Donald Trump is on the Defensive About His Latest Islamophobic Remarks

Source: AP
Source: AP

Republican presidential front-runner Donald Trump has a message for people angry over his seeming endorsement of hate speech and anti-Muslim conspiracy theories last week: He's the real victim here.

On Thursday night, Trump failed to correct an event attendee who said "we have problem in this country. It's called Muslims," alleged President Obama was one, and added that the U.S. has "training camps growing where they want to kill us. When can we get rid of them?" In fact, Trump's response — that "a lot of people are saying that" and he would be "looking at that" — seemed to endorse the man's concerns as valid.


Source: Mic/CNN
Source: Mic/CNN
Source: Mic/CNN

The statement earned Trump an angry reaction from the White House, bad media headlines and call-outs from other candidates like Democrat and former Maryland Gov. Martin O'Malley, who told reporters anyone running for the nation's highest office "has an obligation to correct errors and hateful things when people say them."

Now, he's fighting back. On Saturday morning, Trump defended himself on Twitter by calling the response to his statements the product of a biased media.

Trump said Obama would have thrown him under the bus, too.

He said challenging the man would have interfered with his "right of free speech."

Then he changed the subject back to the religious liberty of Christians.

In perhaps the biggest sign he was taking this seriously, Trump pinned the entire exchange to the top of his Twitter feed as a message to the haters.

This is the opposite of an apology. By casting the issue as a battle over free speech, Trump is shifting the responsibility for his own rhetoric to his supporters. He is also continuing his well-known strategy of never apologizing for anything.

But the problem isn't that Trump didn't censor the man who asked the question. It's that he chose to use his own platform to either agree with the premises of the question or dodge it entirely. The controversy is over what Trump said and did; as Mic's Greg Krieg recently wrote, "Met with a similar challenge, though in even closer quarters, [2008 Republican presidential nominee Sen. John McCain] managed to reject the premise of the question."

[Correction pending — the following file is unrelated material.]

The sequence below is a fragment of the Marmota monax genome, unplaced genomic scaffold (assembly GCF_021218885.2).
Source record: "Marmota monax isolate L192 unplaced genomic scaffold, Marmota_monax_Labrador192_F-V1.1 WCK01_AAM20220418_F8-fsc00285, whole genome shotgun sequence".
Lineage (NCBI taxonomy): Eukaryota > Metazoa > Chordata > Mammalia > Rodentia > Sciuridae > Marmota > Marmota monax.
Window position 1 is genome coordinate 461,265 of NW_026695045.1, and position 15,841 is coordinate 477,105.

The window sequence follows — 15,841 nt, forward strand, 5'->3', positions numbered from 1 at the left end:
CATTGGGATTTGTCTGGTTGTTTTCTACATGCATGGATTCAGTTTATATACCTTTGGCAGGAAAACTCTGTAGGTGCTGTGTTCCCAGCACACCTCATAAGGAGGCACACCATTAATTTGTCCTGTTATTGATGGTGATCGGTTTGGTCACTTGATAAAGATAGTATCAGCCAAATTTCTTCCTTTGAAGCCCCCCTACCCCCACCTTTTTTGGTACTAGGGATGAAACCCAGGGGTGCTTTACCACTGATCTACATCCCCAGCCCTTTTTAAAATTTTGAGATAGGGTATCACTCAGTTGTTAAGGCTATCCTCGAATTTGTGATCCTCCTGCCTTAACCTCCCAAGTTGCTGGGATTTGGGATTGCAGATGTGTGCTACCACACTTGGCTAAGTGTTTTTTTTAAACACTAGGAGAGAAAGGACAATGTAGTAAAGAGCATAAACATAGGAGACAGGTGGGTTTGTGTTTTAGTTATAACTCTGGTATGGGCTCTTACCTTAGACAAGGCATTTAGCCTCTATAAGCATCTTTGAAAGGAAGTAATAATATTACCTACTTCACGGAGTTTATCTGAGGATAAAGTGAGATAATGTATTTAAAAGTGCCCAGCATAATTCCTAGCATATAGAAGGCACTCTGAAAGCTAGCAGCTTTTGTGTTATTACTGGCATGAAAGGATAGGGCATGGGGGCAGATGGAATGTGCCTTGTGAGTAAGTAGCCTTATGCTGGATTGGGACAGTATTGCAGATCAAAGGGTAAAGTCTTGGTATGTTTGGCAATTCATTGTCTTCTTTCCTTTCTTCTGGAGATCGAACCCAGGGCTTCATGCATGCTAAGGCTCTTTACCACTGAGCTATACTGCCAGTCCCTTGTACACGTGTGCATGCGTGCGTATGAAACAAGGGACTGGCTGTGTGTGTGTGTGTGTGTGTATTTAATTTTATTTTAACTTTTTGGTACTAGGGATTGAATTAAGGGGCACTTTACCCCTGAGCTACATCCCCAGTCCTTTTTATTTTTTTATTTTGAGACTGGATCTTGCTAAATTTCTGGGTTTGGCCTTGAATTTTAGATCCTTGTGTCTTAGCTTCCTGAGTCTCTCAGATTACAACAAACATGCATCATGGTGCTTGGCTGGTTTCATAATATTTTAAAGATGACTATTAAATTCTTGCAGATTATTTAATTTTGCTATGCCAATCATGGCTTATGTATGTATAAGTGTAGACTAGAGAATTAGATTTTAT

Source: YouTube

Trump, having built his campaign largely around the issue of scurrilous foreigners illegally residing in the country and what the U.S. should do about it (deport them), can't afford to relax his position or running the risk of losing momentum. However, he also can't stand by some of the extreme things he says and does to maintain that momentum. Thus, Trump has to find an alternate explanation for what happened on that stage.

While this latest round might hurt him, Trump has weathered many prior controversies, including referring to two of his supporters who beat a homeless Latino man as "passionate" and getting fired from his own TV show, The Apprentice. This particular controversy may not be the final blow but the accumulated baggage seems to be having an impact.

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Tom McKay

Tom is a staff writer at Mic, covering national politics, media, policing and the war on drugs. He is based in New York and can be reached at tmckay@mic.com.

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